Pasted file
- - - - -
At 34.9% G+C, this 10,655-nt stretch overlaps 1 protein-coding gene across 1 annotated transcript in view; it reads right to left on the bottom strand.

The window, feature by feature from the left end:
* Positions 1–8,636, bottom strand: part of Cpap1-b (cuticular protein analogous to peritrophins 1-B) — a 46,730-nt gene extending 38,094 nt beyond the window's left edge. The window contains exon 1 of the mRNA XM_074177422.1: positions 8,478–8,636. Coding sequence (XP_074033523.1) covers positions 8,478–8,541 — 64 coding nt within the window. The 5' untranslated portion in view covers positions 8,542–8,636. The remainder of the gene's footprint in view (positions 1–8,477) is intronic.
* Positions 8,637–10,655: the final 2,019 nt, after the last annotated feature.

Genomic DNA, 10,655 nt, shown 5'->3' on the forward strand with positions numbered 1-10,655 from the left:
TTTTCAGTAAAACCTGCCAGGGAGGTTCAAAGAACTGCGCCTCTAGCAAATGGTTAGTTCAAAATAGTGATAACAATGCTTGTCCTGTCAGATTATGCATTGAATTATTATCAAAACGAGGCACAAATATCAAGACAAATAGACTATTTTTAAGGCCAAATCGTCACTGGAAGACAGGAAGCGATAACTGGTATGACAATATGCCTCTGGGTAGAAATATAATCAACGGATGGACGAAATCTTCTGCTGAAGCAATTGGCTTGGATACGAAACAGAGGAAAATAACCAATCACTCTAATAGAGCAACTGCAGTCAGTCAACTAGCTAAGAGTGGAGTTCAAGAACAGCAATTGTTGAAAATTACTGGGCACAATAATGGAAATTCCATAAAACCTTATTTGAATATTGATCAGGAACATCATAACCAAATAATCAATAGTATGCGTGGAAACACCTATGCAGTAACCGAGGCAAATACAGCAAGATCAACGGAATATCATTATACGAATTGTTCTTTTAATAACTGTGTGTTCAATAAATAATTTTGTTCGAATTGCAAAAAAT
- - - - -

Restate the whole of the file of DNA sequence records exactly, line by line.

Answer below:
At 34.9% G+C, this 10,655-nt stretch overlaps 1 protein-coding gene across 1 annotated transcript in view; it reads right to left on the bottom strand.

The window, feature by feature from the left end:
* Positions 1–8,636, bottom strand: part of Cpap1-b (cuticular protein analogous to peritrophins 1-B) — a 46,730-nt gene extending 38,094 nt beyond the window's left edge. The window contains exon 1 of the mRNA XM_074177422.1: positions 8,478–8,636. Coding sequence (XP_074033523.1) covers positions 8,478–8,541 — 64 coding nt within the window. The 5' untranslated portion in view covers positions 8,542–8,636. The remainder of the gene's footprint in view (positions 1–8,477) is intronic.
* Positions 8,637–10,655: the final 2,019 nt, after the last annotated feature.

Genomic DNA, 10,655 nt, shown 5'->3' on the forward strand with positions numbered 1-10,655 from the left:
TTTTCAGTAAAACCTGCCAGGGAGGTTCAAAGAACTGCGCCTCTAGCAAATGGTTAGTTCAAAATAGTGATAACAATGCTTGTCCTGTCAGATTATGCATTGAATTATTATCAAAACGAGGCACAAATATCAAGACAAATAGACTATTTTTAAGGCCAAATCGTCACTGGAAGACAGGAAGCGATAACTGGTATGACAATATGCCTCTGGGTAGAAATATAATCAACGGATGGACGAAATCTTCTGCTGAAGCAATTGGCTTGGATACGAAACAGAGGAAAATAACCAATCACTCTAATAGAGCAACTGCAGTCAGTCAACTAGCTAAGAGTGGAGTTCAAGAACAGCAATTGTTGAAAATTACTGGGCACAATAATGGAAATTCCATAAAACCTTATTTGAATATTGATCAGGAACATCATAACCAAATAATCAATAGTATGCGTGGAAACACCTATGCAGTAACCGAGGCAAATACAGCAAGATCAACGGAATATCATTATACGAATTGTTCTTTTAATAACTGTGTGTTCAATAAATAATTTTGTTCGAATTGCAAAAAAT